It’s all over. Barack Obama has won a second term, and that means a presidential race that has lasted for more than a year has just taken a sharp nosedive. Akin to being suddenly deprived of your favorite reality TV show, you may feel a little lost, and may begin to experience some feelings of anxiety and sadness. The key is to know when such feelings become extreme.
“For those who have been intensely involved in following the presidential election campaigns, feelings of the ‘morning after’ might include regardless of outcome, a sense of disbelief, almost de-realization, that the big event has actually come and gone.
People can feel a drop in tension, but also a kind of loss of the adrenaline pumping in the veins as one views the newest poll,” Dr. Irit Felsen, a clinical psychologist, trauma specialist and an adjunct professor at Yeshiva University’s Ferkauf Graduate School of Psychology, told JNS.org. “We can get hooked on it, regardless of the direction of our political views and which candidate wins.”
Most significantly, she said, “the recent political situation in different parts of the world, and in the Middle East in particular, have created unusually elevated existential worries. The recent days in the tri-state area, with the damage and losses wrought by Hurricane Sandy, and with long lines waiting to purchase gas have added to an ‘apocalyptic’ script that can further fuel depression and anxiety.”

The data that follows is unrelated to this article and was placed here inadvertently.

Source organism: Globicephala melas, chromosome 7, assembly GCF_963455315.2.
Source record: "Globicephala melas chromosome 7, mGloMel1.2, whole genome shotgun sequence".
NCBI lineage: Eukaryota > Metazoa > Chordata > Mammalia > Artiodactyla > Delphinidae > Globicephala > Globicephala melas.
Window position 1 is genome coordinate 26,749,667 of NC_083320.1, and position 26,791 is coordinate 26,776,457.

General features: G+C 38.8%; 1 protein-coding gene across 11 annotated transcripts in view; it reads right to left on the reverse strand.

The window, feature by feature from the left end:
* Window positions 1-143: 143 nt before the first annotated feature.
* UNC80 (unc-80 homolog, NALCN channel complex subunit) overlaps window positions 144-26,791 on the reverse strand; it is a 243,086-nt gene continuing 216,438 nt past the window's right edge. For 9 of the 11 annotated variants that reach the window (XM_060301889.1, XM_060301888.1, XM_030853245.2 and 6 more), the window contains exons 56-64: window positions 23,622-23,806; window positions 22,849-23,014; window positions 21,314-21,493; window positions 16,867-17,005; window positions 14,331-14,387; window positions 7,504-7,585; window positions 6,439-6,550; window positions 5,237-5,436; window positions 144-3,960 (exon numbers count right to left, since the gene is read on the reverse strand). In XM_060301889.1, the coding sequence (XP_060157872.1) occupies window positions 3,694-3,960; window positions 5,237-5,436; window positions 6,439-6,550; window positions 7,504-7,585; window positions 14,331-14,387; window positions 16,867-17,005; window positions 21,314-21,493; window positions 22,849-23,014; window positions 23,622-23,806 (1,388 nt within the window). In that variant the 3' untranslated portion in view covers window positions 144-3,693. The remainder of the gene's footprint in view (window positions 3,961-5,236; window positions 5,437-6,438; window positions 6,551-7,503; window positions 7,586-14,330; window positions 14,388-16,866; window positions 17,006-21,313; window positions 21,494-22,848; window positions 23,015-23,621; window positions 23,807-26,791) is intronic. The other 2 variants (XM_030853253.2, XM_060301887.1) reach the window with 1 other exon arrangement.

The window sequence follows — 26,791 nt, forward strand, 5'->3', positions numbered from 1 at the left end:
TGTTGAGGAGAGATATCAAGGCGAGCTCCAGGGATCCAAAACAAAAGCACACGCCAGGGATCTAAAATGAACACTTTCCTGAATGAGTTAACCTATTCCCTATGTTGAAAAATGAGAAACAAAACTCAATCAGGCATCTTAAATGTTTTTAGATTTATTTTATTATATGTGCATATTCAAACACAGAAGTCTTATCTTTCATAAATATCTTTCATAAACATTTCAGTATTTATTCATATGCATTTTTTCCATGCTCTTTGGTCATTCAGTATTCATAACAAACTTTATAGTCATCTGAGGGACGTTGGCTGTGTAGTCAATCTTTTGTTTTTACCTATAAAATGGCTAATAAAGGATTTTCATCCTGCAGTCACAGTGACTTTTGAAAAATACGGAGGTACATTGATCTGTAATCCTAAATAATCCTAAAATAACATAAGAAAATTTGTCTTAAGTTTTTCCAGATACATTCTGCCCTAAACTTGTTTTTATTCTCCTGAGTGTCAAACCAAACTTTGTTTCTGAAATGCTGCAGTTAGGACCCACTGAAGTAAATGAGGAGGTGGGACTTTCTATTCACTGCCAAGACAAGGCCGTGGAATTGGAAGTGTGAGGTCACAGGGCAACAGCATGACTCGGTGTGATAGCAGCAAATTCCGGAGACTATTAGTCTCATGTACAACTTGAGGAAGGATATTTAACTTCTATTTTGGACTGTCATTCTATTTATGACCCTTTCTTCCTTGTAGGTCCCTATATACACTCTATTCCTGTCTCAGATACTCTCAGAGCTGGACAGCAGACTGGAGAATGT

Ironically, however, Dr. David Rosmarin, a psychologist and instructor in the department of psychiatry of McLean Hospital/Harvard Medical School, has been told by acquaintances who were recently affected by Hurricane Sandy that they “experienced a significant decline in (election) anxiety because they have no power” and no access to technology.
In fact, he said, technology has a massive influence on this phenomenon. With the advent of social media in particular, which has allowed voters to track campaign developments minute by minute, it’s impossible to “escape the information,” according to Rosmarin. “It’s everywhere,” he said.
But don’t be immediately worried if you have a negative emotional reaction in the post-election period. An obvious extreme reaction would be a panic attack, but feeling a little down because the candidate you didn’t vote for won or because the economy is not going well is “all normal,” Rosmarin said. If in three weeks you’re still seriously upset, “then that’s a problem,” he said.
From a spiritual perspective, in Jewish thought “we’re focused on social action,” Rosmarin added. “What’s more important is that you’re acting in a way that you value and want to do,” he said. “Emotions are not a problem, behavior is the issue.” If you or someone you know is withdrawing socially, he said that is a concern. Felsen agreed.
“Taking time away from important activities or relationships… sneaking to check the polls once again or staying up late poring over the screen when one should have been doing other things, these should have been red flags,” she said.
We also have to “wonder what is God’s role in the presidential election,” Rosmarin said. Many people believe that the Electoral College system doesn’t make sense, so recognize you’re “not in control” of everything, he said.
Ultimately, according to Felsen, we should remain connected to our belief in democracy and in the benign power of the structures and mechanisms of our democratic process despite the fears and the divisive rhetorics that are fanned during the political campaigning process.
“As Hanukkah approaches, we should all remember that many little lights can together make a great light,” she said. “Let each of us try to add their own little flame to abolish darkness.”
BY ALINA DAIN SHARON /JNS.org